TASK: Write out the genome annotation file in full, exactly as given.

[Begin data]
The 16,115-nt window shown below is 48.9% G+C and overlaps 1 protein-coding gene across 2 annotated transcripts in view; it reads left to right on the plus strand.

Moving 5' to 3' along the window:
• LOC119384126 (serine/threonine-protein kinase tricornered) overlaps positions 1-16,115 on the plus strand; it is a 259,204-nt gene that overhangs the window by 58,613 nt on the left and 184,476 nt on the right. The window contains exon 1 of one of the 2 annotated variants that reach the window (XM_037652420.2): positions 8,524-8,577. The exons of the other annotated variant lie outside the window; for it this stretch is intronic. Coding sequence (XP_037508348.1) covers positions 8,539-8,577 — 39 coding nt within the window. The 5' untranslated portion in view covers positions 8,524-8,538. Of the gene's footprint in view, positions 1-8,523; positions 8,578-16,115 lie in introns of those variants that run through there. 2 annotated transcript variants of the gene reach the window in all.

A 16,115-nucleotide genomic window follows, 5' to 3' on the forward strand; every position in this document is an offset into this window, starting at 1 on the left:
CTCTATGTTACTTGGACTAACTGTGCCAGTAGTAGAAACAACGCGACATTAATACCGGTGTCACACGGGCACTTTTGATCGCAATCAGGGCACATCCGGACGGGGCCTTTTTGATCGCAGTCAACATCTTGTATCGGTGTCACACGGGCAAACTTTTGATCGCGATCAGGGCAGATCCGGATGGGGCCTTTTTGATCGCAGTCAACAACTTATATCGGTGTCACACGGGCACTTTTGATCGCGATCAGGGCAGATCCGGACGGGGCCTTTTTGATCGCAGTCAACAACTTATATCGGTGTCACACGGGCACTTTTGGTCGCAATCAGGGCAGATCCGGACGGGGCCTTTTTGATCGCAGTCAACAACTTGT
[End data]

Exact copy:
The 16,115-nt window shown below is 48.9% G+C and overlaps 1 protein-coding gene across 2 annotated transcripts in view; it reads left to right on the plus strand.

Moving 5' to 3' along the window:
• LOC119384126 (serine/threonine-protein kinase tricornered) overlaps positions 1-16,115 on the plus strand; it is a 259,204-nt gene that overhangs the window by 58,613 nt on the left and 184,476 nt on the right. The window contains exon 1 of one of the 2 annotated variants that reach the window (XM_037652420.2): positions 8,524-8,577. The exons of the other annotated variant lie outside the window; for it this stretch is intronic. Coding sequence (XP_037508348.1) covers positions 8,539-8,577 — 39 coding nt within the window. The 5' untranslated portion in view covers positions 8,524-8,538. Of the gene's footprint in view, positions 1-8,523; positions 8,578-16,115 lie in introns of those variants that run through there. 2 annotated transcript variants of the gene reach the window in all.

A 16,115-nucleotide genomic window follows, 5' to 3' on the forward strand; every position in this document is an offset into this window, starting at 1 on the left:
CTCTATGTTACTTGGACTAACTGTGCCAGTAGTAGAAACAACGCGACATTAATACCGGTGTCACACGGGCACTTTTGATCGCAATCAGGGCACATCCGGACGGGGCCTTTTTGATCGCAGTCAACATCTTGTATCGGTGTCACACGGGCAAACTTTTGATCGCGATCAGGGCAGATCCGGATGGGGCCTTTTTGATCGCAGTCAACAACTTATATCGGTGTCACACGGGCACTTTTGATCGCGATCAGGGCAGATCCGGACGGGGCCTTTTTGATCGCAGTCAACAACTTATATCGGTGTCACACGGGCACTTTTGGTCGCAATCAGGGCAGATCCGGACGGGGCCTTTTTGATCGCAGTCAACAACTTGT